Within the context of process improvement, ‘Lean’ refers to an improvement methodology and overall management philosophy aimed at three things. These are: decreasing waste (as seen through the eyes of the customer), increasing speed and optimizing customer value in an organization’s processes. It does so through both a variety of tools, techniques and structures and a set of management principles and cultural mechanisms.

‘Lean’, ‘Lean Management’, or ‘Lean Production’ are terms used to refer to a westernized interpretation of the Toyota Production System (as introduced and employed by Toyota during the post-WWII era), based on the works of several researchers on the topic, such as John Krafcik and James Womack.

Nowadays ‘Lean’ and ‘Toyota Production System’ are often confused with one another or even used interchangeably. As it is difficult to determine one ‘pure’ school of Lean, it is increasingly often considered as an umbrella term for a family of process improvement methodologies and management philosophies with a similar background and origin. To add extra complexity to the matter, Lean is also often combined with the Six Sigma methodology under the umbrella term ‘Lean Six Sigma’.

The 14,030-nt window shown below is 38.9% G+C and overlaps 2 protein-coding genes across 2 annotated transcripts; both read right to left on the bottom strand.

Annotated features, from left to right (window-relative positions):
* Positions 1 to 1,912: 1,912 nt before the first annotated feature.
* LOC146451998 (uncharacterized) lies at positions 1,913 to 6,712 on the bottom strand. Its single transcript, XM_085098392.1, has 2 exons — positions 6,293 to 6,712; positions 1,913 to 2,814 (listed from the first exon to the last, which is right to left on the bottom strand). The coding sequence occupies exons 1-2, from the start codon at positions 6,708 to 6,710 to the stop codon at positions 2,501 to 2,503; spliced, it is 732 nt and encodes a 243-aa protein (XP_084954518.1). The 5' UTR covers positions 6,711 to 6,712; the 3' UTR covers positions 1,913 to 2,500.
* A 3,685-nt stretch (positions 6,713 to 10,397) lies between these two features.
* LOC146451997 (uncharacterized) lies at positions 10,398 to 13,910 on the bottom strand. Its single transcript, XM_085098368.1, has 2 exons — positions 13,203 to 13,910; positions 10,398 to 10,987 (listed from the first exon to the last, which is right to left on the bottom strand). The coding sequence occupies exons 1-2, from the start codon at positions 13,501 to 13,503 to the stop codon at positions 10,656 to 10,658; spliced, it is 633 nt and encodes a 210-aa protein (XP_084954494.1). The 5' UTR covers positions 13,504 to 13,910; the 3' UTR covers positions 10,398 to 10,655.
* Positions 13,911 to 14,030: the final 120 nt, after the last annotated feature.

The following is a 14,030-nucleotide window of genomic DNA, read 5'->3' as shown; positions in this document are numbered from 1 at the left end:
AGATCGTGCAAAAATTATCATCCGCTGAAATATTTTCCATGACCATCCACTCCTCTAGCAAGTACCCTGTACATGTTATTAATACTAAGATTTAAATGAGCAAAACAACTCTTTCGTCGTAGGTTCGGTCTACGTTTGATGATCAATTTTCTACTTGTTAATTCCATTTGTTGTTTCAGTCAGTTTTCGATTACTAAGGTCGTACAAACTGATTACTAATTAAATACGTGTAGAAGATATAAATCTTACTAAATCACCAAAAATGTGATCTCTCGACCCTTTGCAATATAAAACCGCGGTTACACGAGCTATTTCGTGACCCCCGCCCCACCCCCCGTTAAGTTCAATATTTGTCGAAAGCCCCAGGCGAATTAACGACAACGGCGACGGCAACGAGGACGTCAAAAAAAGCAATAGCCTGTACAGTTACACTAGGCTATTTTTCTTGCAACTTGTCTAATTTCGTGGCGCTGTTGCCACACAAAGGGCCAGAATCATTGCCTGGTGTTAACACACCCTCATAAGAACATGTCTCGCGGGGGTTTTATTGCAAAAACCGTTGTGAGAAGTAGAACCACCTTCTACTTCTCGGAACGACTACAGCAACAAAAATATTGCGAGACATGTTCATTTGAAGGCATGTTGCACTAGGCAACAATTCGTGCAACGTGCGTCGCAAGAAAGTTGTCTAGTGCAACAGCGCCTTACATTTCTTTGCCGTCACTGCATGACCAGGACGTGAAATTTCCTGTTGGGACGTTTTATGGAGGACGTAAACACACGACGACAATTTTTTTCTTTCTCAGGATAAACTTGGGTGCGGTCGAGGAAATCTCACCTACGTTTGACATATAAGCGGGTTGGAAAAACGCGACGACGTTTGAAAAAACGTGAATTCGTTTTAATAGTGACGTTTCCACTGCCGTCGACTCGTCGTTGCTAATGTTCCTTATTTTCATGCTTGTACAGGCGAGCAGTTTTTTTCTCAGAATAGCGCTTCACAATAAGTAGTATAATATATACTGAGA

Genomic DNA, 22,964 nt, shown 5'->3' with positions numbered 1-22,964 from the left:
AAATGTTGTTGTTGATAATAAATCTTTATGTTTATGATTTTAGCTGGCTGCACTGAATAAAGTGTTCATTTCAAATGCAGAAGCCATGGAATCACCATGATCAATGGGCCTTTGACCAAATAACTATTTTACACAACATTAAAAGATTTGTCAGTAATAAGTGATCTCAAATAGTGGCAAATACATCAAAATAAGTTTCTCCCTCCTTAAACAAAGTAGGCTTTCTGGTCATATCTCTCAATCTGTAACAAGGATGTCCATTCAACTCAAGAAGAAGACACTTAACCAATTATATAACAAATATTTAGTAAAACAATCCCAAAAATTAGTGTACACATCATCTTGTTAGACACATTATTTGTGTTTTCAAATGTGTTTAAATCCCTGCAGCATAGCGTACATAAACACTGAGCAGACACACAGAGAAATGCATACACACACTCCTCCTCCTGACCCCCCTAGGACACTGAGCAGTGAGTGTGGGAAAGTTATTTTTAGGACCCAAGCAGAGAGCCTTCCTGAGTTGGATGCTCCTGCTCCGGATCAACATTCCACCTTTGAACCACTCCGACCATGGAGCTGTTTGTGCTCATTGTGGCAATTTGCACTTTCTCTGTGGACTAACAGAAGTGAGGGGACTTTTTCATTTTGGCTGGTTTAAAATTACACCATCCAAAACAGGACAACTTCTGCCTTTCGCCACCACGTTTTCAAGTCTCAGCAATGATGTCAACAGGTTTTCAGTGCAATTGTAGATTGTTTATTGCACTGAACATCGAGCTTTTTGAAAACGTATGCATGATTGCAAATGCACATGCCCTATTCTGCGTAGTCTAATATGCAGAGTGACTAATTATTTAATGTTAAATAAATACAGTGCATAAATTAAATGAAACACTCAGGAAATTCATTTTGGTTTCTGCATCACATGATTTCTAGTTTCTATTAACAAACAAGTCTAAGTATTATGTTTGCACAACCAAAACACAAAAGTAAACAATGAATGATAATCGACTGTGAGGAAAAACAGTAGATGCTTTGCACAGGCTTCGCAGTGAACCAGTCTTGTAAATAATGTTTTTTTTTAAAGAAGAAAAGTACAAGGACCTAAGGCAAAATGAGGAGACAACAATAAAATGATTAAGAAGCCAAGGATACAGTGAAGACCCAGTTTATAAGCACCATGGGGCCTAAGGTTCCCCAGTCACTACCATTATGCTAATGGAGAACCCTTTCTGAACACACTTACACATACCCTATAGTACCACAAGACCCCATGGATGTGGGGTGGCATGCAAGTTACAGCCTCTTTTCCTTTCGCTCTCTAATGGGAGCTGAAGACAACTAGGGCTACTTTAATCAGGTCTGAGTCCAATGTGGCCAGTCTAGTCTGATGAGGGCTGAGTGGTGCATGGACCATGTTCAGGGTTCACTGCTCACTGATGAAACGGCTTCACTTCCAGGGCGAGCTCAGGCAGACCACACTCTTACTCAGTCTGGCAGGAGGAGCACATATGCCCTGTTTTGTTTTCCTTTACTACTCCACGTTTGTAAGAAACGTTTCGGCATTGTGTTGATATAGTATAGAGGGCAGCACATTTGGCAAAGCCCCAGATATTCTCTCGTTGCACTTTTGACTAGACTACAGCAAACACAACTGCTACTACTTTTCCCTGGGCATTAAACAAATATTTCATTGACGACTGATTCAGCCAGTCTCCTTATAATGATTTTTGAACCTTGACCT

Lean is most often linked to the manufacturing industry, in particular the automotive industry from which it borrows its roots. Nowadays it has also been made applicable to other sectors such as service and healthcare. Its main focus lies on the daily and systematical detection and eradication of wasteful activities and steps within an organization’s processes. In this context waste is defined as anything that does not directly contribute value to the customer or business.

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